Additionally, you may find it difficult to reach out for help or help people yourself, and avoid having to rely on others for your needs. Remember, you are likely to still maintain your social relationships - you simply find it difficult to extract the happiness that comes from maintaining them.
Tips to Cope with Languishing
Since languishing is not a specific mental health condition, it is possible to find effective self-care strategies to cope with it, based on your unique needs. The first step towards coping with languishing is being conscious about your concerns and aware that steps need to be taken to resolve them.
Try to be in touch with how you spend your time and how every conversation or activity you are part of is aiding your attempt to tackle languishing. These could be simple activities such as hanging out with your friends, listening or playing music, or other personal hobbies that bring out the best in you.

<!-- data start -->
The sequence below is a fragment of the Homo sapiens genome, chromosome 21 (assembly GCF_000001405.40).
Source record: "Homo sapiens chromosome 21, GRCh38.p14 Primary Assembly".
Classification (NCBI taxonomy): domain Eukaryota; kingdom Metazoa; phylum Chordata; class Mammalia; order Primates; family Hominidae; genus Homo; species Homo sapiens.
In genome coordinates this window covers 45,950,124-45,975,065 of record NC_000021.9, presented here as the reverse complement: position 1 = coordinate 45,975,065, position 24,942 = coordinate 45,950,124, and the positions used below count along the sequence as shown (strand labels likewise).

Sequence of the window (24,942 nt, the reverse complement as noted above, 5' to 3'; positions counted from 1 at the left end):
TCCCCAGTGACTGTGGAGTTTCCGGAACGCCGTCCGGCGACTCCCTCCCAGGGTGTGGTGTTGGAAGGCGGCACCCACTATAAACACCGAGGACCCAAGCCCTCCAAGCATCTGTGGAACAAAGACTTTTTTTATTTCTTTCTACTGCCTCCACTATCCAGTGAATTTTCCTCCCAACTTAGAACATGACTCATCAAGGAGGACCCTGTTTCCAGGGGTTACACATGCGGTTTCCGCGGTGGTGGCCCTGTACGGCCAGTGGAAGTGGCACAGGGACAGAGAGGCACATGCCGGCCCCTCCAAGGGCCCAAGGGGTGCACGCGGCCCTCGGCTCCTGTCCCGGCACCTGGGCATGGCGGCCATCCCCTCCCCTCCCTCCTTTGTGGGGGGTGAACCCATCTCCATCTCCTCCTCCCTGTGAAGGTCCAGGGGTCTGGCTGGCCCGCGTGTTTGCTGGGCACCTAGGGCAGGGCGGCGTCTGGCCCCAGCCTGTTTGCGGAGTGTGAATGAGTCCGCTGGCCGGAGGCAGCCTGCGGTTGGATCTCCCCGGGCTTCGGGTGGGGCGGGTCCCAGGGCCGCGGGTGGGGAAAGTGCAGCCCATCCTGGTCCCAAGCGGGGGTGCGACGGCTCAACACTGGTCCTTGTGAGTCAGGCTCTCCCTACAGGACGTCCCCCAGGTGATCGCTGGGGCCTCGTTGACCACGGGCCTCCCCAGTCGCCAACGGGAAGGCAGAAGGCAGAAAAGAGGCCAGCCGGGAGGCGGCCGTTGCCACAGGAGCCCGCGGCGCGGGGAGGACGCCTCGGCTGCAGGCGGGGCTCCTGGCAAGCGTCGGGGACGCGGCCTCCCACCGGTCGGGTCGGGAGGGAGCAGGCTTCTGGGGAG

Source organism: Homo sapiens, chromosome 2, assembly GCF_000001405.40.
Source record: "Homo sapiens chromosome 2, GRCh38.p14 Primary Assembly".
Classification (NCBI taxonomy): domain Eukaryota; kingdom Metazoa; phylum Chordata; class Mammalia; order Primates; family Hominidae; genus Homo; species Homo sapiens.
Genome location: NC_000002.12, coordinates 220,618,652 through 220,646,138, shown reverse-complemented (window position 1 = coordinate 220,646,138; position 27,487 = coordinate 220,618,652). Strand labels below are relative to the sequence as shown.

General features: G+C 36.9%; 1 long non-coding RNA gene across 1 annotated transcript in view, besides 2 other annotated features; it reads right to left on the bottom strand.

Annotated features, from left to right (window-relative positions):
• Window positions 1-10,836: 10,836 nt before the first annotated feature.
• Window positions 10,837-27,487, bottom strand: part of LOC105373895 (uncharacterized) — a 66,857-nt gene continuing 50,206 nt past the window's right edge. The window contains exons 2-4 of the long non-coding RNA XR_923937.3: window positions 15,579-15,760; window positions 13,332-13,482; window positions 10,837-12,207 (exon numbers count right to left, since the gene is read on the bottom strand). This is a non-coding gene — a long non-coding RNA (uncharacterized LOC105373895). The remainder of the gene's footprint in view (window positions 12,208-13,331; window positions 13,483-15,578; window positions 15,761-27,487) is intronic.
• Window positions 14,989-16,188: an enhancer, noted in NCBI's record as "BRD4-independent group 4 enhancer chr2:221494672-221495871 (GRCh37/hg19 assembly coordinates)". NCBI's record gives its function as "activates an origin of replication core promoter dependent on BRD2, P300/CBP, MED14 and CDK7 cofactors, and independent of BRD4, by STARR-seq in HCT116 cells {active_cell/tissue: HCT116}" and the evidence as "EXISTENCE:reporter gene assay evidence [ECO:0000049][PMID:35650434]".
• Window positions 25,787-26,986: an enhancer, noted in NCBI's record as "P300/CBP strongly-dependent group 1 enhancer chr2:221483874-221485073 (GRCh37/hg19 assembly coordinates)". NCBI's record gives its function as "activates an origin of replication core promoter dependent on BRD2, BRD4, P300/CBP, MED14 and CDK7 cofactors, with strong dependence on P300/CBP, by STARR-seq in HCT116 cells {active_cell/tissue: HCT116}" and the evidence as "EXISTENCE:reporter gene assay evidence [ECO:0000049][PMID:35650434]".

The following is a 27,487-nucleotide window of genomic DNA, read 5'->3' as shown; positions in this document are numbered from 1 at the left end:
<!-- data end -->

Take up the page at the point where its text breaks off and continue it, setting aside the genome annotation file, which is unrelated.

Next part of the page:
On the other hand, identify the areas of your life that bring you constant dissatisfaction. If there are aspects that you can choose to not be involved in or reduce your involvement, look to try and do that.
When it comes to engaging in an individual or group activity, it is important to remember that some things are more enjoyable to you than others. If playing a video game after a long day at work makes you feel more empty, avoid it.
However, if you feel a rush of accomplishment, social connection and cognitive engagement, you could utilize it to improve your mood.
Similarly, finding activities that trigger your emotional, social, intellectual needs can help you immerse yourself in it, losing track of time. Normally, this happens when you challenge yourself at something.